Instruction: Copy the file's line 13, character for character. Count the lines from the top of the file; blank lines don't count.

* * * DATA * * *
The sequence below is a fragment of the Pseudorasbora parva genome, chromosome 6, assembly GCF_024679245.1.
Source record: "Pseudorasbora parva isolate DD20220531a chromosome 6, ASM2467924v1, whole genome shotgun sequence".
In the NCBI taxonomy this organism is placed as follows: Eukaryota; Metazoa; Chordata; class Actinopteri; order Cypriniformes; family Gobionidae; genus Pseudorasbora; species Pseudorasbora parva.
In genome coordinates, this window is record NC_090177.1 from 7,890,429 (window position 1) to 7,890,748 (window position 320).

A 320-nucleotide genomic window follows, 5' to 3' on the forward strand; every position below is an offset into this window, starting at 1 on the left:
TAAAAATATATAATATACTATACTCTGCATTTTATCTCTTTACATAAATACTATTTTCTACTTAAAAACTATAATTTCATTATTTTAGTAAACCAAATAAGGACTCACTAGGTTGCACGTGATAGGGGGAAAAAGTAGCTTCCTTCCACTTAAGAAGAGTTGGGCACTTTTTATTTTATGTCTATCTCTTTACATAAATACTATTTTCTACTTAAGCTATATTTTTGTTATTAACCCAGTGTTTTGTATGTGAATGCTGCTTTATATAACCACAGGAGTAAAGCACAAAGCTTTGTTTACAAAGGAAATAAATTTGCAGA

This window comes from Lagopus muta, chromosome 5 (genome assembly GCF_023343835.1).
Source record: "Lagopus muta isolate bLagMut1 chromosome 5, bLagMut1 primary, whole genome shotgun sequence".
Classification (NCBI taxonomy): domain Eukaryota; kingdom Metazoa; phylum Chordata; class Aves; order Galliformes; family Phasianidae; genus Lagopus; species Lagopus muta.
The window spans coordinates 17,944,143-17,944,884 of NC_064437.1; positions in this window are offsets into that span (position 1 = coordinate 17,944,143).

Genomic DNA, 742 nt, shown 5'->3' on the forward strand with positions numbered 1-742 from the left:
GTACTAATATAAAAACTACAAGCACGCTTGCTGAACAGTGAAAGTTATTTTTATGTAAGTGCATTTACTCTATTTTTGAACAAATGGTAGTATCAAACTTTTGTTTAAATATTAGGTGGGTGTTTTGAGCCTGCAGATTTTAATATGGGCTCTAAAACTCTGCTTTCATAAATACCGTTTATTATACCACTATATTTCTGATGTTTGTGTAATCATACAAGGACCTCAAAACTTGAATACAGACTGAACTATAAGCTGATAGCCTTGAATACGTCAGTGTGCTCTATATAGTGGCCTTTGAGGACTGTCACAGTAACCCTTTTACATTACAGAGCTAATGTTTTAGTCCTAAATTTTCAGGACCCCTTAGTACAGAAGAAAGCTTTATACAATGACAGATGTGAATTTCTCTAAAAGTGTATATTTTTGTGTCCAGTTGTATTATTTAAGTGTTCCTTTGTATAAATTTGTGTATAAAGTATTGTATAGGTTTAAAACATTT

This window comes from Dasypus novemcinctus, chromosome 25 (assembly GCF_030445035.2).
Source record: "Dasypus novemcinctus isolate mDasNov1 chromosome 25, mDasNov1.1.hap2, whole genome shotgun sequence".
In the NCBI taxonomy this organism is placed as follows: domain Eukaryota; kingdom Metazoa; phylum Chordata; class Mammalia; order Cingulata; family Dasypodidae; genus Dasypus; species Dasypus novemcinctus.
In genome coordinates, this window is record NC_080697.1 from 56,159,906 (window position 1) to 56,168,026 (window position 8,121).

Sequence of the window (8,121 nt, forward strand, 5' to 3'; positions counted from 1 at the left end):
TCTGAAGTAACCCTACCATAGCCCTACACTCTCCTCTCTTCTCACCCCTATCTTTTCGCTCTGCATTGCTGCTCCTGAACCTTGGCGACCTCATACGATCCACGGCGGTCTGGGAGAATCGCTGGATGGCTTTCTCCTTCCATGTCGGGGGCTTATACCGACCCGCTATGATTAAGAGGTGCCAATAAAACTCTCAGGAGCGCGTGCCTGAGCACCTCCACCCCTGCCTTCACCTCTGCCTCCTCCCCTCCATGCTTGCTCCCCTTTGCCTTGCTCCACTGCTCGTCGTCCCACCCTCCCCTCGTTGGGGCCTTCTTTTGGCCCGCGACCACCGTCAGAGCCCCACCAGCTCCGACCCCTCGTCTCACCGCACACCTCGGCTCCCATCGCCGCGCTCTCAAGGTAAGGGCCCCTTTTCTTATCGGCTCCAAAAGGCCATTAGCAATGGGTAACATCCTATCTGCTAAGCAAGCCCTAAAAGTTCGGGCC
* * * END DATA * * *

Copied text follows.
This window comes from Dasypus novemcinctus, chromosome 25 (assembly GCF_030445035.2).